I still haven’t worked out who I want to be or what I want to do when I grow up, so on this blog please join me while I try and work it out while keeping child-like creativity alive!  Find home and fashion inspiration; travel and days out; photography, writing and more. Have fun looking around 🙂

 

00

The romance of a well

I was pretty much brought up on Enid Blyton and it instilled in me a desire to live in a cute cottage in a countryside village. A well in the garden would be an added bonus. Well, although more of a farmhouse than a cottage, I am lucky enough to have fulfilled that dream. We were told by the previous owner that the well in the garden used to also serve the farmworkers’ cottages opposite. The path leading from the well to an iron gate half way down the garden would suggest that’s true. We live at the top of a hill, and as far as I’m aware, the only other well at the top of the hill in Somerset is in a small village called Kilmersdon, which is famous for the Jack and Jill nursery rhyme. Wouldn’t it be cool if that’s a mistake and it was actually our well? Haha!….

Our ancient well

Our ancient well

The previous owners to us used the well as a rubbish dump and compost heap. It’s gradually rotting away because it’s gone from being level with the stone to having sunk by about a metre and a half. We’ll have to get some sort of safety cover over it soon I expect, but I’d love to excavate it and see what we find. There could be all sorts of clues about the people who have lived here or in the cottages opposite for the last four hundred years. One day, when we’ve done absolutely everything else that needs doing to the house, maybe we’ll do that! I wonder if people threw coins in to make a wish, or make offerings to the magical well-dwellers in exchange for good fortune. Back in the day of course, springs and wells were considered sacred places with the emergence of water being the earth giving us life. If you’re interested in this sort of thing, there’s a lay-line that runs from Glastonbury Tor, past the famous Chalice Well, and right through our garden where our well is. Now that’s pretty fascinating – who knows, we could live forever if we drank from it!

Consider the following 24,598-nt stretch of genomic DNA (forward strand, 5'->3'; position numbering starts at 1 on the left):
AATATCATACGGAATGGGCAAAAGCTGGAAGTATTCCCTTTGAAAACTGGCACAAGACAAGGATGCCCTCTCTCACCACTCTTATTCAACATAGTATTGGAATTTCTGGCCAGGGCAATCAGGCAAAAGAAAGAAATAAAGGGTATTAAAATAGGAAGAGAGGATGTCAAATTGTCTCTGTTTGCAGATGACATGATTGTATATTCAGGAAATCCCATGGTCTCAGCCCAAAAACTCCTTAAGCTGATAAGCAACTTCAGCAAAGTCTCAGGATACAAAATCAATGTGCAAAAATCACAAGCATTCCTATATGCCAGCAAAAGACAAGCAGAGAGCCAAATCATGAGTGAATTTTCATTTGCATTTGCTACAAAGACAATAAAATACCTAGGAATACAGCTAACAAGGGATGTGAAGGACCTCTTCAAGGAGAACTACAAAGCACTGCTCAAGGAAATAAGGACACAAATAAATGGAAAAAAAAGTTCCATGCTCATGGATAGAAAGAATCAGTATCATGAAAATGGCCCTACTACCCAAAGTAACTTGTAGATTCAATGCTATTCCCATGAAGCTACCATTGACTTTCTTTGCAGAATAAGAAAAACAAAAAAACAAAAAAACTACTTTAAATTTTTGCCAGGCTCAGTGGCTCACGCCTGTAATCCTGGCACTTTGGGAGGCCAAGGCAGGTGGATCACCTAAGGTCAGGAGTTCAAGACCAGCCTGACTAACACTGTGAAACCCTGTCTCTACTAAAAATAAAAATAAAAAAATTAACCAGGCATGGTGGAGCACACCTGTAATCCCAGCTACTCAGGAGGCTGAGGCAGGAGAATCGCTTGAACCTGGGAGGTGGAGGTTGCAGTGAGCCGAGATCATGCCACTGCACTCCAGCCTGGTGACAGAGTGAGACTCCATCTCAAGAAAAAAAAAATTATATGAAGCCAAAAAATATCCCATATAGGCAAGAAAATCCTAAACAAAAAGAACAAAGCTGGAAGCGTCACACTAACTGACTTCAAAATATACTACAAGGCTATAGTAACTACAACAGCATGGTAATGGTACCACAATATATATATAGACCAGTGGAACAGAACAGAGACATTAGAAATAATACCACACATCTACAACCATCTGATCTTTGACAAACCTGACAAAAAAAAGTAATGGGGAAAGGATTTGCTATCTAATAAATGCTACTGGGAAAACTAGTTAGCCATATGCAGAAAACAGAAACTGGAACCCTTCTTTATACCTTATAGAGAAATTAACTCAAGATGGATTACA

Broken well

Broken well

Anyway, our well is sadly on its last legs. It would’ve once had a thatched roof, but was replaced with heavy clay tiles at some point and the wood just couldn’t cope. As you can see, the old beam across one side has rotted away and has completely come apart. I’m amazed that the whole thing didn’t come crashing down at that point. Luckily I had the chance to take off the tiles to try and minimise damage, but I was thwarted near the end as I just couldn’t get high enough on our step-ladder for the last couple of tiles. They are well and truly cemented to the wooden beam and I didn’t have the strength to reach over and wrestle with it. I’m annoyed because it now looks worse than ever! I’ll have to rope in my husband to help out with the last bit.

Remains of the well roof

Remains of the well roof

I haven’t decided yet whether we’ll remove all the beams completely and just have the stone remains of the well, or try and mend it. It would be pretty cool if I could learn how to re-thatch it, or if not; lay that willow or rush garden divider type fencing on the top. But that’ll be for summer I think, so I’ll keep you updated next year. So sorry there isn’t a great outcome to this blog post! It’s more like the old renovating posts I used to do, where it was all a work in progress. Please let me know in the comments if you have any advice or suggestions as to where we should go from here.

Garden,
00no comment

Other posts you may like:

10 ideas to help you get through the day
January 29, 2017
I’m writing this on the dreariest January day ever with rain pouring down and freezing cold hands; it’s barely surprising that we are likely to feel depressed at this time of year. Some are lucky enough to only feel low in spirits every now and then, while others suffer with melancholia so bad they lose hope of never feeling that way again. The best way to deal with those times is usually distraction. By all means, take a little time to yourself if you need it, but then I think the best thing to do is find something else to keep your mind occupied. Here are some ideas…..
Feather & Black in Bath, Somerset
Celebrating the new Feather & Black bedroom furniture shop in Bath, Somerset
June 15, 2018
Most of the shops were closing and only a few people milled around the beautiful Georgian streets of Bath as I walked up from the Southgate car park to Northumberland place, a little street to the right as you go up the hill of the main high street. The new premises of Feather and Black are beautiful and is one of those rare shops that haven’t completely hidden all the original architectural features of the building. I’ll be honest though, when I walked into the opening party, I didn’t notice them at first because I was too busy looking at the lovely furniture and accessories….
Tarte eyeshadow palette review
A review of the Tarte Tarteist Amazonian Clay eyeshadow palette
November 14, 2017
I am constantly on the hunt for a matte eyeshadow palette, and if I see one, I will probably buy it! I honestly don’t know why they aren’t more popular, because I just cannot get on with an ordinary eye shadow! I had a little splurge on make-up a couple of years ago and talked about my issues with the No7 eyeshadows and the Maybelline eyeshadows that I bought. They simply do not look good on me and the pigmentation is rubbish. I decided it was about time I stopped faffing about with mid-range High Street make-up and actually spend some money….

Leave a Reply

This site uses Akismet to reduce spam. Learn how your comment data is processed.